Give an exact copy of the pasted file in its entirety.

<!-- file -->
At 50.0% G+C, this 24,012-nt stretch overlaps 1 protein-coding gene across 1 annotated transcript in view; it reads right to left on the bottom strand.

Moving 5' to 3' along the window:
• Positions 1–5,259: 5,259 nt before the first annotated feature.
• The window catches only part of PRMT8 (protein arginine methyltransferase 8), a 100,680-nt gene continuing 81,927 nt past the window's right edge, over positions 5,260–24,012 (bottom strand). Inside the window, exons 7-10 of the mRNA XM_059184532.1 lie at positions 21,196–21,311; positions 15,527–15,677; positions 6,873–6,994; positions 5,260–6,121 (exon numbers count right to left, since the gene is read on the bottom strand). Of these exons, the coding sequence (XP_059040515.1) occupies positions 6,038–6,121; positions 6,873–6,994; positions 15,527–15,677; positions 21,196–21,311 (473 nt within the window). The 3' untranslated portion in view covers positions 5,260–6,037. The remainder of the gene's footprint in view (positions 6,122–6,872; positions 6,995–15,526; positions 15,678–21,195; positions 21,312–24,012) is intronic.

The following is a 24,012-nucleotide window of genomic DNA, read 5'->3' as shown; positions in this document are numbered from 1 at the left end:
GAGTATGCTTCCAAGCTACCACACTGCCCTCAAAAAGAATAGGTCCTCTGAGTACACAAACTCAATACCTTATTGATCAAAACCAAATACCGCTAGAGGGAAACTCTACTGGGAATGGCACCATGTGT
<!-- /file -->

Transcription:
At 50.0% G+C, this 24,012-nt stretch overlaps 1 protein-coding gene across 1 annotated transcript in view; it reads right to left on the bottom strand.

Moving 5' to 3' along the window:
• Positions 1–5,259: 5,259 nt before the first annotated feature.
• The window catches only part of PRMT8 (protein arginine methyltransferase 8), a 100,680-nt gene continuing 81,927 nt past the window's right edge, over positions 5,260–24,012 (bottom strand). Inside the window, exons 7-10 of the mRNA XM_059184532.1 lie at positions 21,196–21,311; positions 15,527–15,677; positions 6,873–6,994; positions 5,260–6,121 (exon numbers count right to left, since the gene is read on the bottom strand). Of these exons, the coding sequence (XP_059040515.1) occupies positions 6,038–6,121; positions 6,873–6,994; positions 15,527–15,677; positions 21,196–21,311 (473 nt within the window). The 3' untranslated portion in view covers positions 5,260–6,037. The remainder of the gene's footprint in view (positions 6,122–6,872; positions 6,995–15,526; positions 15,678–21,195; positions 21,312–24,012) is intronic.

The following is a 24,012-nucleotide window of genomic DNA, read 5'->3' as shown; positions in this document are numbered from 1 at the left end:
GAGTATGCTTCCAAGCTACCACACTGCCCTCAAAAAGAATAGGTCCTCTGAGTACACAAACTCAATACCTTATTGATCAAAACCAAATACCGCTAGAGGGAAACTCTACTGGGAATGGCACCATGTGT